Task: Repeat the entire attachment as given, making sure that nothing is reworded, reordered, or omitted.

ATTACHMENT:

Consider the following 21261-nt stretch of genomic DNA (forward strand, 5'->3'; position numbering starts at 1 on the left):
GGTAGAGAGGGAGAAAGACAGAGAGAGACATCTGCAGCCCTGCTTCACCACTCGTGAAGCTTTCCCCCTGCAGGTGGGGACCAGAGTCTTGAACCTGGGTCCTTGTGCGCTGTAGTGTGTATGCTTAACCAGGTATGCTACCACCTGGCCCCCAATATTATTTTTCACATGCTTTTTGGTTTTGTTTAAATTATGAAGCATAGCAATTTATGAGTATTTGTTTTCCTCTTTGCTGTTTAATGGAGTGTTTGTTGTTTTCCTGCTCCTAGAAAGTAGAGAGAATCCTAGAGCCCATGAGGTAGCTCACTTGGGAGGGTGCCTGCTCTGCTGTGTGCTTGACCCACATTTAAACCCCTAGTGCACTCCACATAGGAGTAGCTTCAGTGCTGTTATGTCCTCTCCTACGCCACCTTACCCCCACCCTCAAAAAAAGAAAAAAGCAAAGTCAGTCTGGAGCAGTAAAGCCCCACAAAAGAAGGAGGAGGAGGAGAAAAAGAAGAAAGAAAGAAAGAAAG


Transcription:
Consider the following 21261-nt stretch of genomic DNA (forward strand, 5'->3'; position numbering starts at 1 on the left):
GGTAGAGAGGGAGAAAGACAGAGAGAGACATCTGCAGCCCTGCTTCACCACTCGTGAAGCTTTCCCCCTGCAGGTGGGGACCAGAGTCTTGAACCTGGGTCCTTGTGCGCTGTAGTGTGTATGCTTAACCAGGTATGCTACCACCTGGCCCCCAATATTATTTTTCACATGCTTTTTGGTTTTGTTTAAATTATGAAGCATAGCAATTTATGAGTATTTGTTTTCCTCTTTGCTGTTTAATGGAGTGTTTGTTGTTTTCCTGCTCCTAGAAAGTAGAGAGAATCCTAGAGCCCATGAGGTAGCTCACTTGGGAGGGTGCCTGCTCTGCTGTGTGCTTGACCCACATTTAAACCCCTAGTGCACTCCACATAGGAGTAGCTTCAGTGCTGTTATGTCCTCTCCTACGCCACCTTACCCCCACCCTCAAAAAAAGAAAAAAGCAAAGTCAGTCTGGAGCAGTAAAGCCCCACAAAAGAAGGAGGAGGAGGAGAAAAAGAAGAAAGAAAGAAAGAAAG